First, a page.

This is the latest installment from my Instagram art series featuring Tally the "Tall"-sized Barbie. (Really. That's how she is billed on the packaging.) Here, she is lamenting how long it takes to shave her long legs. Truth! I should've taken off her clothes and put her in the tub. Next time, I'll do better.
If you haven't already, check out some of my recent posts over on my Forbes blog.
Related to that last, I enjoyed Alexandra Schwartz's more negative and cleverly cutting evisceration of "I Love Dick" in the New Yorker.
"That manifesto-like tone is typical of the show. In moments like this, it lands with cocky charm. Mostly, though, it seems as if Soloway and the women of her writer’s room (to her credit, she insisted on an all-female script team) sat around spit-balling sound bites to print on T-shirts or Women’s March posters."
On my Instagram feed, I'm exploring #tallgirlproblems with my #tallbarbie from Mattel's Barbie Fashionistas line. In this installment, Tally demonstrates what it's like when you try on a full-length gown and it doesn't even reach your knees. How will she get through prom? And who the fuck is tall enough to be her date?
I recently bought one of Mattel's Barbie Fashionistas. They come in petite, curvy, and tall. (Oh, and original-sized.) I bought tall, because I'm six-one. I thought I might experiment with exploring some #tallgirlproblems through the adventures of my #tallbarbie on Instagram. You can follow my exploits -- or should I say Tally's exploits, for that's her name, on my Instagram feed. Future installments could include having to get short people stuff from high shelves, dating when you're the height of a giraffe, and never being able to find pants that are long enough to cover your ankles. When you've got #tallgirlproblems, everything's a stretch.
On my Forbes blog, I shared my thoughts about "I Love Dick." I didn't love every episode, but I'm obsessed with the fifth episode. Watch it! Watch the whole thing. And especially episode 5. It's a wonderful thing.
Jason Kottke has an interesting post here in which he compares blogging to vaudeville.
"Not sure if I’ve ever mentioned this on here before, but I often think of blogging as vaudeville to social media’s moving pictures (aka 'movies')."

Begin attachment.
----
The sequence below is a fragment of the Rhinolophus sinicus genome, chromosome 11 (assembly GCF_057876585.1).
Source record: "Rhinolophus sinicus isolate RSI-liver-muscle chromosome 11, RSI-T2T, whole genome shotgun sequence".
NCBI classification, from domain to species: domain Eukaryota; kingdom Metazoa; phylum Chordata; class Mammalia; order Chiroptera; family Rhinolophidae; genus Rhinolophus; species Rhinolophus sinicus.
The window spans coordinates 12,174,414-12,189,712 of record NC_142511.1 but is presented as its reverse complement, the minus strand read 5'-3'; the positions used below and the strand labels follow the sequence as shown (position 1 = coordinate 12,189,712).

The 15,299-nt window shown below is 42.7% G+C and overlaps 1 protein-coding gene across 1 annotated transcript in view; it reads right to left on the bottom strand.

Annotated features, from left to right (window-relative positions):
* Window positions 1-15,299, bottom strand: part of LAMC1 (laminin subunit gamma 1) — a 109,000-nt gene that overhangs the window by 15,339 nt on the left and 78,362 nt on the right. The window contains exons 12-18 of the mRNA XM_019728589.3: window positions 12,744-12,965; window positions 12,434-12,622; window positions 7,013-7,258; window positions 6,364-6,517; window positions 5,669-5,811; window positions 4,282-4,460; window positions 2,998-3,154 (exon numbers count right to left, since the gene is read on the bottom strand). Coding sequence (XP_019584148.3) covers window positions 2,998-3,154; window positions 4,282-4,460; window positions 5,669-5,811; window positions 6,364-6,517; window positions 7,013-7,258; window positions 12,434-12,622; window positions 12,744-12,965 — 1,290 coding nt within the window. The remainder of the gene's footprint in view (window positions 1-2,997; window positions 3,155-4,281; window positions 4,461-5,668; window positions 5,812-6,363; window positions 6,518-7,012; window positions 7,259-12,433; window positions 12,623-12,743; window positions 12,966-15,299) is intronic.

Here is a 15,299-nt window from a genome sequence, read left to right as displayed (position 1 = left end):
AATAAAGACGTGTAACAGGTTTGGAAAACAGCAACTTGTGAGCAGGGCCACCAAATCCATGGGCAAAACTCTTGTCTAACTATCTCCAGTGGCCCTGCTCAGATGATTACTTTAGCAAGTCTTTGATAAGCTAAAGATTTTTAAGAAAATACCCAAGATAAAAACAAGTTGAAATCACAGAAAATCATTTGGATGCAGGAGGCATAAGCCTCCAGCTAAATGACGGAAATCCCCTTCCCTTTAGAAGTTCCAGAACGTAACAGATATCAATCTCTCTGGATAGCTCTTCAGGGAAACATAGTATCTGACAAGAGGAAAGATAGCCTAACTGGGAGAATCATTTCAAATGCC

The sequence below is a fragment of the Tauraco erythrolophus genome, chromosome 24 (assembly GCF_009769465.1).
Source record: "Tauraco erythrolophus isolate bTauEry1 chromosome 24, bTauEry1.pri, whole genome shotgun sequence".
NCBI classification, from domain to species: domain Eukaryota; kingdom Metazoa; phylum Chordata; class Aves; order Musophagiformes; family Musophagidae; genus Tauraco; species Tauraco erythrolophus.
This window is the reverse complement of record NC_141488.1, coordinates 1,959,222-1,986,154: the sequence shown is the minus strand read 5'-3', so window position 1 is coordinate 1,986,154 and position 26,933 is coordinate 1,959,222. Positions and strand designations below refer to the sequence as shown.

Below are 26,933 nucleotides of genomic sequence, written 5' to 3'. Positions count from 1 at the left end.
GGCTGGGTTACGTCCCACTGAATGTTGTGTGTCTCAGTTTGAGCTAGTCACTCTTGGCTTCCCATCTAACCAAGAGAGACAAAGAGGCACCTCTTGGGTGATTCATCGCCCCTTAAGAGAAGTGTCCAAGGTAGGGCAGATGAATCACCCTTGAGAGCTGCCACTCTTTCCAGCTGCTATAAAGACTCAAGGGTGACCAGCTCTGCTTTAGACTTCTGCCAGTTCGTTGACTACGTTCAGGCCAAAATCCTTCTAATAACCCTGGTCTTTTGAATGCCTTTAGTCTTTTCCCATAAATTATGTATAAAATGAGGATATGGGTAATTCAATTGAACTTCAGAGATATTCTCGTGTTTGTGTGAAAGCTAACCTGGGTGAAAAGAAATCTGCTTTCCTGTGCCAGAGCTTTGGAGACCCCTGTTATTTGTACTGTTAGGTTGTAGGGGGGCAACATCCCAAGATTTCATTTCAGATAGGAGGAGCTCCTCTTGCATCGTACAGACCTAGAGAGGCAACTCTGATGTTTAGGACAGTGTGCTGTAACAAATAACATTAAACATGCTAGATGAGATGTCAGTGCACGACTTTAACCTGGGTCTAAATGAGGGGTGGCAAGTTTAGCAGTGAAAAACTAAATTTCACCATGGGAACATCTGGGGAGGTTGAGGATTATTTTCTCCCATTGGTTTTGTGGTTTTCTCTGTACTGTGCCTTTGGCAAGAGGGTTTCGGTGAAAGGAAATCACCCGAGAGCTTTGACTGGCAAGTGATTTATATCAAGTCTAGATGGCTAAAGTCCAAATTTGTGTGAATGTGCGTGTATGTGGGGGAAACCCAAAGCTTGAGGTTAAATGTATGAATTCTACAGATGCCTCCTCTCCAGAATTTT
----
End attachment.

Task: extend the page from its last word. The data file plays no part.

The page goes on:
His post was inspired by another post by Tim Bray about blogging.
"The great danger is that the Web’s future is mall-like: No space really public, no storefronts but national brands’, no visuals composed by amateurs, nothing that’s on offer just for its own sake, and for love."
I like both of these considerations a lot. Writing this post, a line from one of the world's greatest photojournalists, James Nachtwey, came to mind:
"I have been a witness, and these pictures are my testimony."
Here's what Merriam-Webster says about what it means to bear witness:
"to show that something exists or is true"
That's my experience of blogging. That it's the act of bearing witness to one's life, that writing it down in public is a way of showing that one exists and one's life is true, that to blog is to insist that one is real and that one's existence is deserving of being witnessed by the world.
Awhile back, my friend Tod Hunter, The Best Writer in Porn, posted this very funny image to the comments section of my Facebook page. That's Tod in the image, and the text reads: "The best writer in porn ... unless Susannah Breslin comes back."
I met Tod on the first porn movie set I ever visited. Tod is a journalist who covers the business and knows pretty much everything there is to know about the industry. He's always been unfailingly helpful to me in my ventures there. So this image greatly amused me.
The New York Times has an interesting profile of the CEO of HIV.
"To his many critics in AIDS activism, Weinstein is the Koch brothers of public health: a mastermind driven by ideology, accountable to no one, with bottomless funds and an agenda marked by financial opportunism and puritanical extremes. It doesn’t help that A.H.F. has been the subject of near-constant litigation and complaints for questionable business practices, including union-busting, giving kickbacks to patients, overbilling government insurers and bullying funders into denying grants to institutional rivals. (A.H.F. has denied these accusations.)"